We run quite a relaxed ship at Farm Factory. As long as you are aware of the time that you have booked and that if there is another band following you into the room after your session it’s just common sense and courtesy to leave it the way you found it and to be out on time. Hitting people with penalties and being overly strict doesn’t help anybody.

"There are more features musicians may want according to their work, instruments and working methods. In addition to a basic workspace, they may wish to have some or all the following additional features (in no particular order):

  1. Lighting rig 
  2. Air conditioning
  3. Raised stage area
  4. Floor wedge monitors
  5. Access to Wi-Fi and/or broadband
  6. Space to run education workshops
  7. Car parking close to entrance of room
  8. A small shop to purchase consumables 
  9. Help to promote your gigs and releases
  10. Reception, administration support and facilities
  11. Ground floor room access to ease load in/out or has a lift
  12. Attention to detail to make your rehearsal more pleasurable
  13. A larger performance or showcase space, perhaps with mirrors
  14. A space that encourages inter-band networking through its social media site
  15. Informal relaxation and social space to break out, take refreshments and chat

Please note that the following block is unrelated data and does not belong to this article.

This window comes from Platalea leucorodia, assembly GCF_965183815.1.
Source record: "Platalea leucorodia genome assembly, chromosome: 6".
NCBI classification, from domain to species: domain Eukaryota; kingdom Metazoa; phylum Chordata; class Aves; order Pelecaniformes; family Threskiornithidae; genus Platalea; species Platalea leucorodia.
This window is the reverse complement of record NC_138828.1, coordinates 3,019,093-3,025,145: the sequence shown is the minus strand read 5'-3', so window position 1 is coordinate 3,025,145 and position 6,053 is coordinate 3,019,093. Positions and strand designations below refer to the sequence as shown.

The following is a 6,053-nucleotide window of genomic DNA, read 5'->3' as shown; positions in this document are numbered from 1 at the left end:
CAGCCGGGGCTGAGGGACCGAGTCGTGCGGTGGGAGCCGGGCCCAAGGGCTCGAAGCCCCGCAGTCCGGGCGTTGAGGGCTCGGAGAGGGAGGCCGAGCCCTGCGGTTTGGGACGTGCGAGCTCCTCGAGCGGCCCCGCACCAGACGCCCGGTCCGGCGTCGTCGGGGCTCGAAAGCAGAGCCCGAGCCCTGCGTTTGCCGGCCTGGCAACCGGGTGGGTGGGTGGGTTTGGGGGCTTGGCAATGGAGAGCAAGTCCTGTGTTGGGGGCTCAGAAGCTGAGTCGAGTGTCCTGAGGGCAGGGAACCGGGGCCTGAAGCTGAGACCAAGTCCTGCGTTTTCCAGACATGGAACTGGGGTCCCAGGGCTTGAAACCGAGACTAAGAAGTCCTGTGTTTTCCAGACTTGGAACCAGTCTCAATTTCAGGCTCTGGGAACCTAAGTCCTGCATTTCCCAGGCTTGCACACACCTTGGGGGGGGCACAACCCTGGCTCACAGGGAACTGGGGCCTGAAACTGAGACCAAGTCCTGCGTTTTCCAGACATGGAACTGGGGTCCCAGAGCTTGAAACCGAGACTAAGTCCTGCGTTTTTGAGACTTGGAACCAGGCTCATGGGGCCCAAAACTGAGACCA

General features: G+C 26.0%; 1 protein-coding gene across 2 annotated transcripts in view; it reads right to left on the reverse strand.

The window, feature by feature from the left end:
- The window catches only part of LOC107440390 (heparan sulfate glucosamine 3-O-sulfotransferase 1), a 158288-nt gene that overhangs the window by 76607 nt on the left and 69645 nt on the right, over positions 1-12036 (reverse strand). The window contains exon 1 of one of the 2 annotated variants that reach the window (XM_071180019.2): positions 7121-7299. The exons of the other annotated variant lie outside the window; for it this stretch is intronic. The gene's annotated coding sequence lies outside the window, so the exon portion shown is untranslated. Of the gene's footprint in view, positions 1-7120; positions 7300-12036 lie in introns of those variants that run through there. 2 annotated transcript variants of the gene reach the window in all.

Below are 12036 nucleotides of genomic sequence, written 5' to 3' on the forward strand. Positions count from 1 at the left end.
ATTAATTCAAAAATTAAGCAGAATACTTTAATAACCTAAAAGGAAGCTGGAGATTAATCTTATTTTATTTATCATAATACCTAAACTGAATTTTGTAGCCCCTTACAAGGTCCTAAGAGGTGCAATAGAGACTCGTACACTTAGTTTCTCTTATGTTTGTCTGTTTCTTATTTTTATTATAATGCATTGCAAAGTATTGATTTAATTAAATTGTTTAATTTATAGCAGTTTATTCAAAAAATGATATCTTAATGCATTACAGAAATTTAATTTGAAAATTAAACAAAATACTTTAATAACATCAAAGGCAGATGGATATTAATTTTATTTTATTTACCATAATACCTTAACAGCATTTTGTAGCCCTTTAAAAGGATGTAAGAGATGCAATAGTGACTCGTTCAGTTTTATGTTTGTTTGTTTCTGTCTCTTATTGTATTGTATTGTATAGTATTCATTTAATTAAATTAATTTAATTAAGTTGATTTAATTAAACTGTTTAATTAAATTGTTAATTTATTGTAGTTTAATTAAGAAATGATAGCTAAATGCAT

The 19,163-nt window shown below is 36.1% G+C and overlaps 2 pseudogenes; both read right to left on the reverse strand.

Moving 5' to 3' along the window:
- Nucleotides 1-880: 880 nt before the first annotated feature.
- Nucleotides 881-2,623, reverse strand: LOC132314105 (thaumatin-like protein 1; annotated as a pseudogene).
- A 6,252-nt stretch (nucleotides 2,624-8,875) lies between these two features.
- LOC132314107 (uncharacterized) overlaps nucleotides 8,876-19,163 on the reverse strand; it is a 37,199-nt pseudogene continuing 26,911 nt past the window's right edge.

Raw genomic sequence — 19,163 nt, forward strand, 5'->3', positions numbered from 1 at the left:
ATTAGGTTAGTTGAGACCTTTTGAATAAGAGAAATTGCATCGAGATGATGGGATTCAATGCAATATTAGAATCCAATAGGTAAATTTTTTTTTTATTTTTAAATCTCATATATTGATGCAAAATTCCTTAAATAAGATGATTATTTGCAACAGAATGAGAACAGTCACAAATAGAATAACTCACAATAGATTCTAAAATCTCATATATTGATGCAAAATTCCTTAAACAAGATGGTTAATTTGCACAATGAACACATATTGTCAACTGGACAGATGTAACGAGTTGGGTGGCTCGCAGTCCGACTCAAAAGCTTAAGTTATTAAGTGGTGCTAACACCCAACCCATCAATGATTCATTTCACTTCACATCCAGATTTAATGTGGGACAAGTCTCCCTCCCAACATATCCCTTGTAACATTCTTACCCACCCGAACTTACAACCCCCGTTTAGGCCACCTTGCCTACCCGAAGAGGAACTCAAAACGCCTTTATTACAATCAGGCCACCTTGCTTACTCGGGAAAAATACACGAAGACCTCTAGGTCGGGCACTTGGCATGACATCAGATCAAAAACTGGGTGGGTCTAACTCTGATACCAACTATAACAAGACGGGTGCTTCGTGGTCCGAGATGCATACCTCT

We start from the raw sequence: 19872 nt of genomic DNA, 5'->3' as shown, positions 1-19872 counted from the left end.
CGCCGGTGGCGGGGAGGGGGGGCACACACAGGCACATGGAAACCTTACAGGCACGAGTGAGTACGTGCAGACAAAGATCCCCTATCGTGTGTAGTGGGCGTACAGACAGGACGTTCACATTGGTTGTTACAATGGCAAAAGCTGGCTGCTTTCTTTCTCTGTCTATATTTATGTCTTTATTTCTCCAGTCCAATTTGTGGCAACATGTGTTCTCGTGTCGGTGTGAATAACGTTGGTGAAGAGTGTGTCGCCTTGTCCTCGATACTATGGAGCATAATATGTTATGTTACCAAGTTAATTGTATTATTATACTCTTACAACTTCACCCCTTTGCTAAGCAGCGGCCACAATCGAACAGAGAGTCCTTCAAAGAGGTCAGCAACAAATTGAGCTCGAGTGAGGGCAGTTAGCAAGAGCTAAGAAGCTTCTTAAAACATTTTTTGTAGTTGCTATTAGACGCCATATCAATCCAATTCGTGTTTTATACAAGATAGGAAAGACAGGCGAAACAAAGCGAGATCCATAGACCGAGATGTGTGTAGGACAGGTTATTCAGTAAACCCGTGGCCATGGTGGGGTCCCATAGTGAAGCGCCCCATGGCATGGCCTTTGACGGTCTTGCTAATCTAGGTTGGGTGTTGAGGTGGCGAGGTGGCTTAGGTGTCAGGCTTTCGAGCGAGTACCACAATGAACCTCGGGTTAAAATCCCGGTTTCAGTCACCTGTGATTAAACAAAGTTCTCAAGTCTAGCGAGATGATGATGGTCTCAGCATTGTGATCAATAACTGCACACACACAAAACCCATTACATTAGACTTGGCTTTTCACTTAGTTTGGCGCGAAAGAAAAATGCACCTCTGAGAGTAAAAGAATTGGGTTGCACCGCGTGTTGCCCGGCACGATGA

16. Resource base such as a noticeboard with information on opportunities, vacancies, etc"

We cater for musicians right across the spectrum, from beginners to professionals. We like to think that we treat all of our customers the same way, and whether you are turning up in your own car or a tour bus you will be treated the same way. If you are booking a lockout for an extended period of time we can provide extras such as tea making facilities in the room itself. Looking through the list above from a personal level, I’ve always worried more that the facilities are friendly, comfortable and well equipped musically before I begin to worry if there is a raised stage, air conditioning etc. Another key factor is ground floor access and somewhere to park. The thought of turning up at a studio only to discover I have to park sometimes up to 5 minutes’ walk away as there is no parking space and then that I have to carry gear up or downstairs can immediately turn a potentially good rehearsal into a bad one. We carry a selection of spares/strings/picks etc. If your guitar stops working or you have a catastrophe with your drum kit, we’ll always try and help you out with a soldering iron, gaffer tape, or in extreme circumstances we keep a bottle of superglue!